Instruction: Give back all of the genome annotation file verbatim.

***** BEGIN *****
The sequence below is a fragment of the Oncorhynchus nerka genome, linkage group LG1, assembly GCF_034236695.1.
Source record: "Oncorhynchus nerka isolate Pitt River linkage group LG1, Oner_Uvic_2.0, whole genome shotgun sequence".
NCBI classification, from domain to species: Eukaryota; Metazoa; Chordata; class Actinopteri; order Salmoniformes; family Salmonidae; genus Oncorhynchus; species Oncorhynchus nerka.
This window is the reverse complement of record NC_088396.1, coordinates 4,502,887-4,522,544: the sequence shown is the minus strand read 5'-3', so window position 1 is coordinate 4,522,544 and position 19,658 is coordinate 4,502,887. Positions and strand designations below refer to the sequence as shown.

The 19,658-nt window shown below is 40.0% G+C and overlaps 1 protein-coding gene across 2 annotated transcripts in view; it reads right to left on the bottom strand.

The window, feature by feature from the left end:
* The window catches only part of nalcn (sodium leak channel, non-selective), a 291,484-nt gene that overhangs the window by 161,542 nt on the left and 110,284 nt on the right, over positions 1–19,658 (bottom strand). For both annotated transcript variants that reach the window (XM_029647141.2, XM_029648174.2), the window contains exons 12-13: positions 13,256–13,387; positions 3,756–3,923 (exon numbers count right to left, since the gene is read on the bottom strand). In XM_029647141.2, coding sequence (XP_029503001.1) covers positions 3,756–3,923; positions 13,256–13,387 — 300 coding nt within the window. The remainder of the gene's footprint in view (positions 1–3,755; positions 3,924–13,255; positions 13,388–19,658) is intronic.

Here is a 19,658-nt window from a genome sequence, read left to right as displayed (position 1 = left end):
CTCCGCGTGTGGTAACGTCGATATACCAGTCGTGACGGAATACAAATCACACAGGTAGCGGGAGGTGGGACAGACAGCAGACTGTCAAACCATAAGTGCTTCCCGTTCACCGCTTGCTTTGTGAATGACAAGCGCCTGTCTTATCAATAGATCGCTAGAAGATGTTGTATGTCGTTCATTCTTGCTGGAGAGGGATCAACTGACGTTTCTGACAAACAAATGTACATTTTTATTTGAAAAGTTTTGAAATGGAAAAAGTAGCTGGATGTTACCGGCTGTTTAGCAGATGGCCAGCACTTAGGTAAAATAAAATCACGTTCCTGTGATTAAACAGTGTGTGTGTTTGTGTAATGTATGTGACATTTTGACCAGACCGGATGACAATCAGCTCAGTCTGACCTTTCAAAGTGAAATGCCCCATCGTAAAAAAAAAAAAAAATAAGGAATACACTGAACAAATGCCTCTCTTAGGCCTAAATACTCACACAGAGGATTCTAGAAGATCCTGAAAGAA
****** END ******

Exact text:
The sequence below is a fragment of the Oncorhynchus nerka genome, linkage group LG1, assembly GCF_034236695.1.
Source record: "Oncorhynchus nerka isolate Pitt River linkage group LG1, Oner_Uvic_2.0, whole genome shotgun sequence".
NCBI classification, from domain to species: Eukaryota; Metazoa; Chordata; class Actinopteri; order Salmoniformes; family Salmonidae; genus Oncorhynchus; species Oncorhynchus nerka.
This window is the reverse complement of record NC_088396.1, coordinates 4,502,887-4,522,544: the sequence shown is the minus strand read 5'-3', so window position 1 is coordinate 4,522,544 and position 19,658 is coordinate 4,502,887. Positions and strand designations below refer to the sequence as shown.

The 19,658-nt window shown below is 40.0% G+C and overlaps 1 protein-coding gene across 2 annotated transcripts in view; it reads right to left on the bottom strand.

The window, feature by feature from the left end:
* The window catches only part of nalcn (sodium leak channel, non-selective), a 291,484-nt gene that overhangs the window by 161,542 nt on the left and 110,284 nt on the right, over positions 1–19,658 (bottom strand). For both annotated transcript variants that reach the window (XM_029647141.2, XM_029648174.2), the window contains exons 12-13: positions 13,256–13,387; positions 3,756–3,923 (exon numbers count right to left, since the gene is read on the bottom strand). In XM_029647141.2, coding sequence (XP_029503001.1) covers positions 3,756–3,923; positions 13,256–13,387 — 300 coding nt within the window. The remainder of the gene's footprint in view (positions 1–3,755; positions 3,924–13,255; positions 13,388–19,658) is intronic.

Here is a 19,658-nt window from a genome sequence, read left to right as displayed (position 1 = left end):
CTCCGCGTGTGGTAACGTCGATATACCAGTCGTGACGGAATACAAATCACACAGGTAGCGGGAGGTGGGACAGACAGCAGACTGTCAAACCATAAGTGCTTCCCGTTCACCGCTTGCTTTGTGAATGACAAGCGCCTGTCTTATCAATAGATCGCTAGAAGATGTTGTATGTCGTTCATTCTTGCTGGAGAGGGATCAACTGACGTTTCTGACAAACAAATGTACATTTTTATTTGAAAAGTTTTGAAATGGAAAAAGTAGCTGGATGTTACCGGCTGTTTAGCAGATGGCCAGCACTTAGGTAAAATAAAATCACGTTCCTGTGATTAAACAGTGTGTGTGTTTGTGTAATGTATGTGACATTTTGACCAGACCGGATGACAATCAGCTCAGTCTGACCTTTCAAAGTGAAATGCCCCATCGTAAAAAAAAAAAAAAATAAGGAATACACTGAACAAATGCCTCTCTTAGGCCTAAATACTCACACAGAGGATTCTAGAAGATCCTGAAAGAA